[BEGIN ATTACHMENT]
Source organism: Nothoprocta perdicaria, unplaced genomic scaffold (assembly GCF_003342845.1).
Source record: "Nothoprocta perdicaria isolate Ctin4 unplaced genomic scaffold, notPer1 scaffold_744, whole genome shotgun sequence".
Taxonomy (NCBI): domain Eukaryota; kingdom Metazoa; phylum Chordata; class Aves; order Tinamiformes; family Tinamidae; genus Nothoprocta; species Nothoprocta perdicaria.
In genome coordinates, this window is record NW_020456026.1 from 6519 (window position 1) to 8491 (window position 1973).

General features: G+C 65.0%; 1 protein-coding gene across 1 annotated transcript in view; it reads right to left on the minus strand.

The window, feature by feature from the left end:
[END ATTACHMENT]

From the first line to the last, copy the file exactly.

Source organism: Nothoprocta perdicaria, unplaced genomic scaffold (assembly GCF_003342845.1).
Source record: "Nothoprocta perdicaria isolate Ctin4 unplaced genomic scaffold, notPer1 scaffold_744, whole genome shotgun sequence".
Taxonomy (NCBI): domain Eukaryota; kingdom Metazoa; phylum Chordata; class Aves; order Tinamiformes; family Tinamidae; genus Nothoprocta; species Nothoprocta perdicaria.
In genome coordinates, this window is record NW_020456026.1 from 6519 (window position 1) to 8491 (window position 1973).

General features: G+C 65.0%; 1 protein-coding gene across 1 annotated transcript in view; it reads right to left on the minus strand.

The window, feature by feature from the left end: